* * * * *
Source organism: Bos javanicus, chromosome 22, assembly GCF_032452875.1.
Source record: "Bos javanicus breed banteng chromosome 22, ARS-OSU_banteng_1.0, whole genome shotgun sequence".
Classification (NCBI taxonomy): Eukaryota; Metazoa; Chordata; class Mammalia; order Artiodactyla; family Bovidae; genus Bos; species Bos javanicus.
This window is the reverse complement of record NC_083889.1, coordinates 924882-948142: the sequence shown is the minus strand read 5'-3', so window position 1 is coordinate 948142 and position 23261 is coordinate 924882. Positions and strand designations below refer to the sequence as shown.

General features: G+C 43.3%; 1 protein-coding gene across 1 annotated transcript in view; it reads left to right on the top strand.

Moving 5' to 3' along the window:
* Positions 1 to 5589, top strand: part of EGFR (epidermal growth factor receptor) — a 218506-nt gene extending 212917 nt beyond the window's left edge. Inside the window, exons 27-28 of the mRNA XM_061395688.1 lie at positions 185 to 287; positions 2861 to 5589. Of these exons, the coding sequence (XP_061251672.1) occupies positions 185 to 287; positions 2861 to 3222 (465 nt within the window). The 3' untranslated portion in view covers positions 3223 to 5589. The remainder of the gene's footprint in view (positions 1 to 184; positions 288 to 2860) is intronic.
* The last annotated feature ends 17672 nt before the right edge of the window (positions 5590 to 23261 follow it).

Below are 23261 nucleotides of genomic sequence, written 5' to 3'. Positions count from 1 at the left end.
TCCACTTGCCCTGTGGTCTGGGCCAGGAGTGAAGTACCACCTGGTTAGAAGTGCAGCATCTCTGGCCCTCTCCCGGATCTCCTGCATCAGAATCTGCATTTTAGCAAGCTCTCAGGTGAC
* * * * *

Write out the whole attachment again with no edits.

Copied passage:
Source organism: Bos javanicus, chromosome 22, assembly GCF_032452875.1.
Source record: "Bos javanicus breed banteng chromosome 22, ARS-OSU_banteng_1.0, whole genome shotgun sequence".
Classification (NCBI taxonomy): Eukaryota; Metazoa; Chordata; class Mammalia; order Artiodactyla; family Bovidae; genus Bos; species Bos javanicus.
This window is the reverse complement of record NC_083889.1, coordinates 924882-948142: the sequence shown is the minus strand read 5'-3', so window position 1 is coordinate 948142 and position 23261 is coordinate 924882. Positions and strand designations below refer to the sequence as shown.

General features: G+C 43.3%; 1 protein-coding gene across 1 annotated transcript in view; it reads left to right on the top strand.

Moving 5' to 3' along the window:
* Positions 1 to 5589, top strand: part of EGFR (epidermal growth factor receptor) — a 218506-nt gene extending 212917 nt beyond the window's left edge. Inside the window, exons 27-28 of the mRNA XM_061395688.1 lie at positions 185 to 287; positions 2861 to 5589. Of these exons, the coding sequence (XP_061251672.1) occupies positions 185 to 287; positions 2861 to 3222 (465 nt within the window). The 3' untranslated portion in view covers positions 3223 to 5589. The remainder of the gene's footprint in view (positions 1 to 184; positions 288 to 2860) is intronic.
* The last annotated feature ends 17672 nt before the right edge of the window (positions 5590 to 23261 follow it).

Below are 23261 nucleotides of genomic sequence, written 5' to 3'. Positions count from 1 at the left end.
TCCACTTGCCCTGTGGTCTGGGCCAGGAGTGAAGTACCACCTGGTTAGAAGTGCAGCATCTCTGGCCCTCTCCCGGATCTCCTGCATCAGAATCTGCATTTTAGCAAGCTCTCAGGTGAC